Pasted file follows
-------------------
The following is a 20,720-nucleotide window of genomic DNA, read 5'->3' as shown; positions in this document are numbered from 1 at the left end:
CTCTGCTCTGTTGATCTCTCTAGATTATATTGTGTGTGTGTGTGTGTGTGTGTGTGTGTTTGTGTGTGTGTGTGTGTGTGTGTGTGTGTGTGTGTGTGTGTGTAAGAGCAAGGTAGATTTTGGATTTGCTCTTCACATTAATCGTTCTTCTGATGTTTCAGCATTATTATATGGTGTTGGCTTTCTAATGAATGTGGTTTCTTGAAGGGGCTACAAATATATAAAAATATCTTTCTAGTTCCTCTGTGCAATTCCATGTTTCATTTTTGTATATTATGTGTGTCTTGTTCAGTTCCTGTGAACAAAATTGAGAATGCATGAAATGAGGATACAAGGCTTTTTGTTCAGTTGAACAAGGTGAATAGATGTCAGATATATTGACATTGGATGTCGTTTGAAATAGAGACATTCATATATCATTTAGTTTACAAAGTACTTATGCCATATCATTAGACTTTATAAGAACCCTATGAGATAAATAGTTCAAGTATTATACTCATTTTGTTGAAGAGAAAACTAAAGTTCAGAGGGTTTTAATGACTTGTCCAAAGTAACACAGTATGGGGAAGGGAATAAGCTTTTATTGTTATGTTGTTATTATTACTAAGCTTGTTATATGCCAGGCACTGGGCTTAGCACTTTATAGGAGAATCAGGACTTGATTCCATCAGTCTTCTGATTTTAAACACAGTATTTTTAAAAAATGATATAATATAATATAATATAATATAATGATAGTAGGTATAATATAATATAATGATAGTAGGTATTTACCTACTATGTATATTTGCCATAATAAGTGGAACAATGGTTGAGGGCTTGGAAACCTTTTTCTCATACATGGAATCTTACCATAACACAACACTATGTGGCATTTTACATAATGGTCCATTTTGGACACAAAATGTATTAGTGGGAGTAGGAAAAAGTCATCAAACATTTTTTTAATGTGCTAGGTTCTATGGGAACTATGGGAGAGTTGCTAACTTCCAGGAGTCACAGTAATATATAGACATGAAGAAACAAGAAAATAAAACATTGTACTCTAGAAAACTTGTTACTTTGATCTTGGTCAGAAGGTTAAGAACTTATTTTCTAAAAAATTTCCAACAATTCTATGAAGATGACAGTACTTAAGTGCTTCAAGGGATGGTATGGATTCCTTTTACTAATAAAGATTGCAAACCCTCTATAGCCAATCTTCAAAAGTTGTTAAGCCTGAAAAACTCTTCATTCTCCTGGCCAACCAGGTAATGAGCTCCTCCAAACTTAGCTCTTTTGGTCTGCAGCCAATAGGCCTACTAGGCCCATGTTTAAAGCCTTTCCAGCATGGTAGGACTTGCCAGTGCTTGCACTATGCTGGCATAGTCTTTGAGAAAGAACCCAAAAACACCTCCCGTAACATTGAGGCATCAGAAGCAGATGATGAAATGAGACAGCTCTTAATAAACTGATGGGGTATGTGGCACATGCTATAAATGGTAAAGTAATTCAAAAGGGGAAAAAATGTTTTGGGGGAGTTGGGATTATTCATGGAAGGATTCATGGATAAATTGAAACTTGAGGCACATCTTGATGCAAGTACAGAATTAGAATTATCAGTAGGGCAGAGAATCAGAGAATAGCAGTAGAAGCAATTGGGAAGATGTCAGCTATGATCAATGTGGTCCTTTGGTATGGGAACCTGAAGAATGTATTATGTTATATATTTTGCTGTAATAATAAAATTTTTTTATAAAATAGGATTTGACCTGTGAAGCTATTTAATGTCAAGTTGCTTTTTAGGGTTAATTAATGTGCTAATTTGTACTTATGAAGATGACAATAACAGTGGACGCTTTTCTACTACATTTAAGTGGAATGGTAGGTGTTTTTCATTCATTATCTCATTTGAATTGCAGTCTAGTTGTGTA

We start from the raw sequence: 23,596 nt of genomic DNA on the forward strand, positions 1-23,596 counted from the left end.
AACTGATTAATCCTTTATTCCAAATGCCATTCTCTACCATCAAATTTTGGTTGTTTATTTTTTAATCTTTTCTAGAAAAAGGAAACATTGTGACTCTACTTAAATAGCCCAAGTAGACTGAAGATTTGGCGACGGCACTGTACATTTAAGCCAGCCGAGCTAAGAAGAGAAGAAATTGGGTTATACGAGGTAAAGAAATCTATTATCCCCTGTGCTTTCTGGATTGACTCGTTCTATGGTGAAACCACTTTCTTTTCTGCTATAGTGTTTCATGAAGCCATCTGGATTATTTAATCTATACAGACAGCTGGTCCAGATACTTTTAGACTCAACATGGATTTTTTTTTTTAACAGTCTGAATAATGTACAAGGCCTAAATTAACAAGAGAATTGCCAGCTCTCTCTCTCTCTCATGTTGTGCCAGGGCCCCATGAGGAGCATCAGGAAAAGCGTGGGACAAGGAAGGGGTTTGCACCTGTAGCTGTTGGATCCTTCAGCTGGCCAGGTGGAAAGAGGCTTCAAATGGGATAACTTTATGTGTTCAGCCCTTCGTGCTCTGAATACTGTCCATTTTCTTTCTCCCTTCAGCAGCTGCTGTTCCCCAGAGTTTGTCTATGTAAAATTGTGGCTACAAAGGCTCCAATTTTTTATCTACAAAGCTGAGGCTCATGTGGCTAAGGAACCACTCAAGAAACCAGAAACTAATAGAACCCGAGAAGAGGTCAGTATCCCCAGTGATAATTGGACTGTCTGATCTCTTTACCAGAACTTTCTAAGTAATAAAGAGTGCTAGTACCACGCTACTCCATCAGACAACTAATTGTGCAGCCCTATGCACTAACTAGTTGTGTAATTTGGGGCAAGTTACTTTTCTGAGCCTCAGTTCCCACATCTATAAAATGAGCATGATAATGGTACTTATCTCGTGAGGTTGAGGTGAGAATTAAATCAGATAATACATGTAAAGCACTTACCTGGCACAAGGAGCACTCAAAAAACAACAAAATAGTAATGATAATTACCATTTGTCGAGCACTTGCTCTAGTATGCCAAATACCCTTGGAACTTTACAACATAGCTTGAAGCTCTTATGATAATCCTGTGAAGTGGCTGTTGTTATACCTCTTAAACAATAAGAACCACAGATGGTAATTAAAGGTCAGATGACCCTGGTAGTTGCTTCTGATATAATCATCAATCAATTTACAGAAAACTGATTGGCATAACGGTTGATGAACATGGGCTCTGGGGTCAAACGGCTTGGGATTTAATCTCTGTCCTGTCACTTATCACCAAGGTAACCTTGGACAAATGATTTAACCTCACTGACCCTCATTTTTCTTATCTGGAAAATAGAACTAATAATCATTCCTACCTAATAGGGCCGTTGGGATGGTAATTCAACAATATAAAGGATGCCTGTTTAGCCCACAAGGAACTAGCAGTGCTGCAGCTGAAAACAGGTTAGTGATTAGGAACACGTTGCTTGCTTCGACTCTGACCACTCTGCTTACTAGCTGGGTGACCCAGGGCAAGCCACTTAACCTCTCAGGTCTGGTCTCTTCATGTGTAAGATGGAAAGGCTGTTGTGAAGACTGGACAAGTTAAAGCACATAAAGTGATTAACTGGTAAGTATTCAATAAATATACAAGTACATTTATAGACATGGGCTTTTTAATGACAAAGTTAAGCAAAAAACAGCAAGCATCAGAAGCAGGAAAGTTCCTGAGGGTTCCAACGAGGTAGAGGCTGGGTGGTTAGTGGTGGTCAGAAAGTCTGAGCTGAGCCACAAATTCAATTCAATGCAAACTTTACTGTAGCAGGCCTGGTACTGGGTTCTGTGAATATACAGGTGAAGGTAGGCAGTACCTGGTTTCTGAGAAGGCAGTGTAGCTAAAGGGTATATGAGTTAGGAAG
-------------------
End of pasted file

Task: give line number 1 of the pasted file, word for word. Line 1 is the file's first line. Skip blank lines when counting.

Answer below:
The following is a 20,720-nucleotide window of genomic DNA, read 5'->3' as shown; positions in this document are numbered from 1 at the left end: